Some budget-minded travelers count every penny on a trip, ensuring that they never go over a carefully planned budget and go as cheap as they can (get some Hitchhiking Tips here!); others prefer not to worry about the costs at all, spending what they want without a limit. Most travelers, however, fall somewhere in the middle. We want to keep costs low but we’re willing to splurge on a few things to ensure we have the best experience. How do you know when to splurge or save on your trip? Here are some tips to help you decide.
When to Splurge or Save on your Trip
When to Splurge
When it’s a once-in-a-lifetime experience you want to have
The term “once in a lifetime” gets used quite a bit in travel. But just because something’s labeled a “once-in-a-lifetime” experience, it doesn’t mean it’s worth doing. A hot-air balloon ride over Tuscany would be considered a once-in-a-lifetime experience by most people, but while some people would cherish the experience, others might find it underwhelming. Only you know what matters most to you; if there’s an experience you can’t imagine not doing in a particular place (because you want to do it, not because everyone says you should), then it’ll be worth the splurge to you. Another way to look at: if you’ll regret not doing it more than you’d regret spending the money, do it.
When it’s a souvenir that offers practical use or years of enjoyment
Throughout Europe, there’s no shortage of cheesy souvenir shops that will happily separate you from your money and offer in exchange a made-in-China trinket worth pennies on the dollar. Buy a few of these poorly made souvenirs and the cost can quickly add up; but rather than a bunch of cheap items that you’ll probably throw away, why not splurge on one high-quality item that will last for years? For me, that means buying artwork, well-made clothing and leather goods. For example, I still have the leather bag I bought nearly a decade ago in Italy; it still reminds me of that trip, and when people compliment it, I get to reply “oh this? I bought it in Florence on my honeymoon.”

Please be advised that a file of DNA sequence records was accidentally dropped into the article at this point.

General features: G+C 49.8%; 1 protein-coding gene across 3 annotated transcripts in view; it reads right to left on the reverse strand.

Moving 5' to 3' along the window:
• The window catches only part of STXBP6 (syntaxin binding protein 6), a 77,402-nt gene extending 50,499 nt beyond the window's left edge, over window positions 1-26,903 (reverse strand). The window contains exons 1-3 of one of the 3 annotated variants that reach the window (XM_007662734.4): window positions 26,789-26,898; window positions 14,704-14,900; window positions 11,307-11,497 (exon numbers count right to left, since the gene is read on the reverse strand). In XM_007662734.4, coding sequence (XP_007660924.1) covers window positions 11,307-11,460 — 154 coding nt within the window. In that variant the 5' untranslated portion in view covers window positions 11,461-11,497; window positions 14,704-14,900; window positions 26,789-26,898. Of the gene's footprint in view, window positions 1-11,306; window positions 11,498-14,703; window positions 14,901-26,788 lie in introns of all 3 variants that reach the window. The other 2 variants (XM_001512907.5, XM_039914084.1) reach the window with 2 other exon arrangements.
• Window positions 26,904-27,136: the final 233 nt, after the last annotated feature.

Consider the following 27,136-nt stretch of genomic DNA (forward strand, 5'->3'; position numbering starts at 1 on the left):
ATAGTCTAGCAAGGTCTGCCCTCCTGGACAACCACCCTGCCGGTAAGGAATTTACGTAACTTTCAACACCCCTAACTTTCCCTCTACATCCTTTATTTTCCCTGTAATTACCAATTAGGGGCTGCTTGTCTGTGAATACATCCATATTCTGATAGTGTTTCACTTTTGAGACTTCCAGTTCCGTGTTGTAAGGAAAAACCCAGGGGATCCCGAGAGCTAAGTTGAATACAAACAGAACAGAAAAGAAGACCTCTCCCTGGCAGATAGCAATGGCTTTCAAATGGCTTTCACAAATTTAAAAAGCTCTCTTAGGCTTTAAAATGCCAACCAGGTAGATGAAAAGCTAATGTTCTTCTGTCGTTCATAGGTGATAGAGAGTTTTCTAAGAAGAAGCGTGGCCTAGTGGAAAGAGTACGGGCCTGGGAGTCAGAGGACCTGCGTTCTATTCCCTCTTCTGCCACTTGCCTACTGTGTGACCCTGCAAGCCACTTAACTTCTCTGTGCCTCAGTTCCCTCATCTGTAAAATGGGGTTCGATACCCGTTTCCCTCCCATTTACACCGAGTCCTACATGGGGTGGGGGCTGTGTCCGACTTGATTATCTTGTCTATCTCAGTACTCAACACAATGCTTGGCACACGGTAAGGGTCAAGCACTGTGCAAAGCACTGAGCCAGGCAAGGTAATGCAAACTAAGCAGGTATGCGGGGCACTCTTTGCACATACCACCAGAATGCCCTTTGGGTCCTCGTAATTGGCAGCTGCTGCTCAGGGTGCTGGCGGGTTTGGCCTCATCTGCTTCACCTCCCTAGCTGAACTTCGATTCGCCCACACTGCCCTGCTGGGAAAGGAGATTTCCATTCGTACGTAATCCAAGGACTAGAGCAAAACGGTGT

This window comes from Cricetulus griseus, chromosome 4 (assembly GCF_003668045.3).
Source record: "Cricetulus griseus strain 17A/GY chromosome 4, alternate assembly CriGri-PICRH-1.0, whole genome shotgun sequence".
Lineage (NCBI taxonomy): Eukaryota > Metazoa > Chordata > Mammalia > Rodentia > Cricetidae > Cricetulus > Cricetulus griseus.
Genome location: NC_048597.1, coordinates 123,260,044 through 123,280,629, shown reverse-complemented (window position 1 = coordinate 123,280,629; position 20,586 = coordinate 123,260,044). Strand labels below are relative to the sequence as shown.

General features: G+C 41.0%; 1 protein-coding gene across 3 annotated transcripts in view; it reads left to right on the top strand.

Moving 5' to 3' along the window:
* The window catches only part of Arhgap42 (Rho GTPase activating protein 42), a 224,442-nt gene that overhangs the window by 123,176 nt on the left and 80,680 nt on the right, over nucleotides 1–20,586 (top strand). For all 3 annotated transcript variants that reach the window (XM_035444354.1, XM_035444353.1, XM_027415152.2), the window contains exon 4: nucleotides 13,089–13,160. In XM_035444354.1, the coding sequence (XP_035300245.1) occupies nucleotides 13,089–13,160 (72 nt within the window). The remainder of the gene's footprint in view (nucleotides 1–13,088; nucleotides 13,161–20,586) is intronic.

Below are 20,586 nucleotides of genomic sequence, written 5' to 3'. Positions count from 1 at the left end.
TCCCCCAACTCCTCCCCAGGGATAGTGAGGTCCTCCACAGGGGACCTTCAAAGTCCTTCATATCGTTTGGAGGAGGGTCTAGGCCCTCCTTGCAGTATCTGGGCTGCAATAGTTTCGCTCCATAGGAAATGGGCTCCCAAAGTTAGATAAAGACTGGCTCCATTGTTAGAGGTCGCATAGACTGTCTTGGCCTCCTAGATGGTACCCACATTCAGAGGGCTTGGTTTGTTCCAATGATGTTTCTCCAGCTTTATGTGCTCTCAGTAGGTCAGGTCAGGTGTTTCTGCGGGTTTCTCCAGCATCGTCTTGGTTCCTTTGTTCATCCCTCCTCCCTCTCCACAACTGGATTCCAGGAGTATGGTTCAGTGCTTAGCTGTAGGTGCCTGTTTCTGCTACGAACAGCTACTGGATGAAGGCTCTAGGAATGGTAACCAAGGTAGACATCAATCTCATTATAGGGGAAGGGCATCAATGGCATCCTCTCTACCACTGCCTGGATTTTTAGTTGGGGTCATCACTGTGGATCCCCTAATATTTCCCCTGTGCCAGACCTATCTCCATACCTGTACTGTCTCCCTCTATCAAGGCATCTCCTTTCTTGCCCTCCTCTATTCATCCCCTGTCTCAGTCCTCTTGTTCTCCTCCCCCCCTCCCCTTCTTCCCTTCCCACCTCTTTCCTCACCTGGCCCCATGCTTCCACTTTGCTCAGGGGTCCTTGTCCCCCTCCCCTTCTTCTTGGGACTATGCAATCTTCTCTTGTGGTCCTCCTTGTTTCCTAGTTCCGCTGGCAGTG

When a tour guide will offer additional insight or exclusive access
No matter how much homework you do before a trip, you simply don’t have the same knowledge as a local guide. A tour guide can bring history to life, offer deeper insight into the local culture, and even get you special access you might not get on your own. You’ll nearly always walk away with a better understanding of a museum or historical sight if you visit with an expert so it’s worth splurging on a guide when it’s a place you really want to dive deep into and learn a lot about.
For example, in Athens I knew I could have wandered the atmospheric Anafiotika area on my own, but with a guide I learned so much about the neighborhood’s history, found areas I doubt I would have located on my own, and when we came upon a Greece family dining alfresco in their garden, my guide was able to translate a lovely conversation between us.
When money is more available than time